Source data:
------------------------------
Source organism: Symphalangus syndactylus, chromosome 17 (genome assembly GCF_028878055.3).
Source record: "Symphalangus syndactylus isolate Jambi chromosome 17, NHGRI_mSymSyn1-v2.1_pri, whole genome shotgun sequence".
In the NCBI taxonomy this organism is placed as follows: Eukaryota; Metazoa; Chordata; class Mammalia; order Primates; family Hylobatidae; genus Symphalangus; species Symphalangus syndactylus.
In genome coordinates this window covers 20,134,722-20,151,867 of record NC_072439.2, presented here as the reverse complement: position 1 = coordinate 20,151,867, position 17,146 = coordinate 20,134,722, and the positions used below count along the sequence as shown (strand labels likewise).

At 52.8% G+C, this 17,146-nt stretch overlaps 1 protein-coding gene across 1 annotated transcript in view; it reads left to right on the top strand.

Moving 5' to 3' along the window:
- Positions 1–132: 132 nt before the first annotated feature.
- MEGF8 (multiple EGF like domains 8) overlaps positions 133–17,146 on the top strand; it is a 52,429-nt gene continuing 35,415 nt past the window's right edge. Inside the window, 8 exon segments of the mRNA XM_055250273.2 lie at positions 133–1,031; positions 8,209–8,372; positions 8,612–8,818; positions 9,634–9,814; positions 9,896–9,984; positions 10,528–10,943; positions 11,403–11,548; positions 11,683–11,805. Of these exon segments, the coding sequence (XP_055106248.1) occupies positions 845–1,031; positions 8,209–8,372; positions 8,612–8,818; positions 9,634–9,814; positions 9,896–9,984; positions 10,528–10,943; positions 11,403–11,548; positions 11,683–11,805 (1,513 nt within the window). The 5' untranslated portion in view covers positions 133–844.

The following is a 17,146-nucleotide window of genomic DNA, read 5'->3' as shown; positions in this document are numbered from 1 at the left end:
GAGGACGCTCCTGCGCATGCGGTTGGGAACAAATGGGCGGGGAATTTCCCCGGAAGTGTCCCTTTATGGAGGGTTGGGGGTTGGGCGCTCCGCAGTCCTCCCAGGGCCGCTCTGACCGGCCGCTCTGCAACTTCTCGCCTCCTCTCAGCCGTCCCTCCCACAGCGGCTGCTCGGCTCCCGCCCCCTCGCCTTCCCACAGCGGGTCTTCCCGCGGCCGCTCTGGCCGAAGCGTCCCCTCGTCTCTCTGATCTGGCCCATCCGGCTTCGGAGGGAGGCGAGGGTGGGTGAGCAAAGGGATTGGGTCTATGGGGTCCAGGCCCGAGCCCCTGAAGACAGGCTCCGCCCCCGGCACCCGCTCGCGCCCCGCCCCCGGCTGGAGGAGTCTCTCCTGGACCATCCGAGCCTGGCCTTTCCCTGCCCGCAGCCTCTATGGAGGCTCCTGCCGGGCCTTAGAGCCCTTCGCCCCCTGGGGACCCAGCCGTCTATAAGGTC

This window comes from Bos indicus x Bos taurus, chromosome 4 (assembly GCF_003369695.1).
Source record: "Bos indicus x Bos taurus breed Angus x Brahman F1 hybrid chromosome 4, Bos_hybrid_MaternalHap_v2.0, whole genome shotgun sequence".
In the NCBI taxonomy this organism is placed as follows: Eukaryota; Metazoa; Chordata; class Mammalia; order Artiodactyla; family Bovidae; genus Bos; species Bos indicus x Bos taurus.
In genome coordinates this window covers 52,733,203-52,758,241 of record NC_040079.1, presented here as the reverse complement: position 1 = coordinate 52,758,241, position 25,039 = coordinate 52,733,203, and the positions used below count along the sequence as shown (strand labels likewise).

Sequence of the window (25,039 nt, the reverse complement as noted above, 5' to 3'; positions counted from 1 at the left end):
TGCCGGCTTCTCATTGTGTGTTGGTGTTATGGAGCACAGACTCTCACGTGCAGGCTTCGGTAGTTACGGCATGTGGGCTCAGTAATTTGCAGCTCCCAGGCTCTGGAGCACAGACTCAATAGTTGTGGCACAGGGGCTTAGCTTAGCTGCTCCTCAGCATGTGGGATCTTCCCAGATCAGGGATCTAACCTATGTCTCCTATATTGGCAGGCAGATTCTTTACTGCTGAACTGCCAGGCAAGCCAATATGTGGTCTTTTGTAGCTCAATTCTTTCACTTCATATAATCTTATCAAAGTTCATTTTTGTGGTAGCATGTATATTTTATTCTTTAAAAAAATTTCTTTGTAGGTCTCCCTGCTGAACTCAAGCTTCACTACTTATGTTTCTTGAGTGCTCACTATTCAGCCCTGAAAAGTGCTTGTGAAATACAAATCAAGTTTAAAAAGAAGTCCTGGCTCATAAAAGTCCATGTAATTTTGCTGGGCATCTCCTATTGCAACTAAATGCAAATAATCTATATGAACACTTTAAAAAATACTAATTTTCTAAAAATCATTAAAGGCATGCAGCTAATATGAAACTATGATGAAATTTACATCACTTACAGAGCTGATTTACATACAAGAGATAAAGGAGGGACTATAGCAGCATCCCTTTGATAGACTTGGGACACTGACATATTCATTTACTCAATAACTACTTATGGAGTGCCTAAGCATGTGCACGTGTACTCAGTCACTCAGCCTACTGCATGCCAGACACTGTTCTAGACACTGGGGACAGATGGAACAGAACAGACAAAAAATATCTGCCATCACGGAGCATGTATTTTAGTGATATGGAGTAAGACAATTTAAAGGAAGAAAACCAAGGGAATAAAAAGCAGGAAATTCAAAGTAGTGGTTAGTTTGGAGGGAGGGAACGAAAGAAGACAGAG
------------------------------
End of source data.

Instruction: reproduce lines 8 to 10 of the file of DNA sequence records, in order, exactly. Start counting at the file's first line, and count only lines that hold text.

- MEGF8 (multiple EGF like domains 8) overlaps positions 133–17,146 on the top strand; it is a 52,429-nt gene continuing 35,415 nt past the window's right edge. Inside the window, 8 exon segments of the mRNA XM_055250273.2 lie at positions 133–1,031; positions 8,209–8,372; positions 8,612–8,818; positions 9,634–9,814; positions 9,896–9,984; positions 10,528–10,943; positions 11,403–11,548; positions 11,683–11,805. Of these exon segments, the coding sequence (XP_055106248.1) occupies positions 845–1,031; positions 8,209–8,372; positions 8,612–8,818; positions 9,634–9,814; positions 9,896–9,984; positions 10,528–10,943; positions 11,403–11,548; positions 11,683–11,805 (1,513 nt within the window). The 5' untranslated portion in view covers positions 133–844.

The following is a 17,146-nucleotide window of genomic DNA, read 5'->3' as shown; positions in this document are numbered from 1 at the left end:
GAGGACGCTCCTGCGCATGCGGTTGGGAACAAATGGGCGGGGAATTTCCCCGGAAGTGTCCCTTTATGGAGGGTTGGGGGTTGGGCGCTCCGCAGTCCTCCCAGGGCCGCTCTGACCGGCCGCTCTGCAACTTCTCGCCTCCTCTCAGCCGTCCCTCCCACAGCGGCTGCTCGGCTCCCGCCCCCTCGCCTTCCCACAGCGGGTCTTCCCGCGGCCGCTCTGGCCGAAGCGTCCCCTCGTCTCTCTGATCTGGCCCATCCGGCTTCGGAGGGAGGCGAGGGTGGGTGAGCAAAGGGATTGGGTCTATGGGGTCCAGGCCCGAGCCCCTGAAGACAGGCTCCGCCCCCGGCACCCGCTCGCGCCCCGCCCCCGGCTGGAGGAGTCTCTCCTGGACCATCCGAGCCTGGCCTTTCCCTGCCCGCAGCCTCTATGGAGGCTCCTGCCGGGCCTTAGAGCCCTTCGCCCCCTGGGGACCCAGCCGTCTATAAGGTC